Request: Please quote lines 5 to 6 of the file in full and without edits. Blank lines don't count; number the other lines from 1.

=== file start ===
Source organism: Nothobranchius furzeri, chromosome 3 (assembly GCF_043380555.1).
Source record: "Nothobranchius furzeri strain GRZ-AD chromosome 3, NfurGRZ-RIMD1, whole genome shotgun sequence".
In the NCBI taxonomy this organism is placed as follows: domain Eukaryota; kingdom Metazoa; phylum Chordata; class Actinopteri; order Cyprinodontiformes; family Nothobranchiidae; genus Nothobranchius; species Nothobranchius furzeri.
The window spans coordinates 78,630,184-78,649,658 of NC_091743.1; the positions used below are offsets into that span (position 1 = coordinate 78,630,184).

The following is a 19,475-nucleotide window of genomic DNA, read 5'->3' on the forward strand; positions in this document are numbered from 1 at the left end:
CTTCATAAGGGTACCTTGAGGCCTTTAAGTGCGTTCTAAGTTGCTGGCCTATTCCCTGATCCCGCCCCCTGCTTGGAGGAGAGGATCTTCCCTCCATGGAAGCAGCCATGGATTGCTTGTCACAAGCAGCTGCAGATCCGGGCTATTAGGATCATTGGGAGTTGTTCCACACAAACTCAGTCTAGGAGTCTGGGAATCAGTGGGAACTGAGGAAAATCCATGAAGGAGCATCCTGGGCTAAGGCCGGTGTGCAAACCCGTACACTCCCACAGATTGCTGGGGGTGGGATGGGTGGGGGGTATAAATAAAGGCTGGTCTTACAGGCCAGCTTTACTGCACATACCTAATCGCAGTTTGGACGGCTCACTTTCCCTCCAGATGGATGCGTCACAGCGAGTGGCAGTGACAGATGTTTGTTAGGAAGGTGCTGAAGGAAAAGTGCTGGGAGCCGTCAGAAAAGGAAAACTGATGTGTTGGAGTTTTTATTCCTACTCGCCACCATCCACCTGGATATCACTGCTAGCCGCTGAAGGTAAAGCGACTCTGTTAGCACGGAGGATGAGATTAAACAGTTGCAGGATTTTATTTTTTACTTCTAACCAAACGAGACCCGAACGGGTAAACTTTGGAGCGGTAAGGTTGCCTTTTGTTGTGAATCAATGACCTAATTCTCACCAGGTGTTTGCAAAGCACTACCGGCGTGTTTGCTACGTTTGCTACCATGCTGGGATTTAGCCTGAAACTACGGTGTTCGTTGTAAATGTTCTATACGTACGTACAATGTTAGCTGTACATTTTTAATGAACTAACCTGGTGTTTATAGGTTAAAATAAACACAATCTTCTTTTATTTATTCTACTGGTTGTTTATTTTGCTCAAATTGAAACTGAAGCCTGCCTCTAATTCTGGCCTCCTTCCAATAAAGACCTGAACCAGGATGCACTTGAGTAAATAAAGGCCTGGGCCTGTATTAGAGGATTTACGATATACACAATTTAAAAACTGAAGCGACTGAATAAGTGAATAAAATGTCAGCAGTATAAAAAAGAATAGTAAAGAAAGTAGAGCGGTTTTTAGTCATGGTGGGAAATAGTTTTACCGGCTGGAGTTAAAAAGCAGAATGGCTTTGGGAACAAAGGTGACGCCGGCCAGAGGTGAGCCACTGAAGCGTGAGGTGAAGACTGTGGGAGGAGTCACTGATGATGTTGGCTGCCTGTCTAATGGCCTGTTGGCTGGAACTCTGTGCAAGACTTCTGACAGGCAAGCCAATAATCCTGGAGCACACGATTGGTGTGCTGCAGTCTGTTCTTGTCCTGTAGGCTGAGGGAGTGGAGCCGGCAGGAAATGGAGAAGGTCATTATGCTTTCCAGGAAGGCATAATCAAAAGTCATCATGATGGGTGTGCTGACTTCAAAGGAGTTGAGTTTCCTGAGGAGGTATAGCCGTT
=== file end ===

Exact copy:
The following is a 19,475-nucleotide window of genomic DNA, read 5'->3' on the forward strand; positions in this document are numbered from 1 at the left end:
CTTCATAAGGGTACCTTGAGGCCTTTAAGTGCGTTCTAAGTTGCTGGCCTATTCCCTGATCCCGCCCCCTGCTTGGAGGAGAGGATCTTCCCTCCATGGAAGCAGCCATGGATTGCTTGTCACAAGCAGCTGCAGATCCGGGCTATTAGGATCATTGGGAGTTGTTCCACACAAACTCAGTCTAGGAGTCTGGGAATCAGTGGGAACTGAGGAAAATCCATGAAGGAGCATCCTGGGCTAAGGCCGGTGTGCAAACCCGTACACTCCCACAGATTGCTGGGGGTGGGATGGGTGGGGGGTATAAATAAAGGCTGGTCTTACAGGCCAGCTTTACTGCACATACCTAATCGCAGTTTGGACGGCTCACTTTCCCTCCAGATGGATGCGTCACAGCGAGTGGCAGTGACAGATGTTTGTTAGGAAGGTGCTGAAGGAAAAGTGCTGGGAGCCGTCAGAAAAGGAAAACTGATGTGTTGGAGTTTTTATTCCTACTCGCCACCATCCACCTGGATATCACTGCTAGCCGCTGAAGGTAAAGCGACTCTGTTAGCACGGAGGATGAGATTAAACAGTTGCAGGATTTTATTTTTTACTTCTAACCAAACGAGACCCGAACGGGTAAACTTTGGAGCGGTAAGGTTGCCTTTTGTTGTGAATCAATGACCTAATTCTCACCAGGTGTTTGCAAAGCACTACCGGCGTGTTTGCTACGTTTGCTACCATGCTGGGATTTAGCCTGAAACTACGGTGTTCGTTGTAAATGTTCTATACGTACGTACAATGTTAGCTGTACATTTTTAATGAACTAACCTGGTGTTTATAGGTTAAAATAAACACAATCTTCTTTTATTTATTCTACTGGTTGTTTATTTTGCTCAAATTGAAACTGAAGCCTGCCTCTAATTCTGGCCTCCTTCCAATAAAGACCTGAACCAGGATGCACTTGAGTAAATAAAGGCCTGGGCCTGTATTAGAGGATTTACGATATACACAATTTAAAAACTGAAGCGACTGAATAAGTGAATAAAATGTCAGCAGTATAAAAAAGAATAGTAAAGAAAGTAGAGCGGTTTTTAGTCATGGTGGGAAATAGTTTTACCGGCTGGAGTTAAAAAGCAGAATGGCTTTGGGAACAAAGGTGACGCCGGCCAGAGGTGAGCCACTGAAGCGTGAGGTGAAGACTGTGGGAGGAGTCACTGATGATGTTGGCTGCCTGTCTAATGGCCTGTTGGCTGGAACTCTGTGCAAGACTTCTGACAGGCAAGCCAATAATCCTGGAGCACACGATTGGTGTGCTGCAGTCTGTTCTTGTCCTGTAGGCTGAGGGAGTGGAGCCGGCAGGAAATGGAGAAGGTCATTATGCTTTCCAGGAAGGCATAATCAAAAGTCATCATGATGGGTGTGCTGACTTCAAAGGAGTTGAGTTTCCTGAGGAGGTATAGCCGTT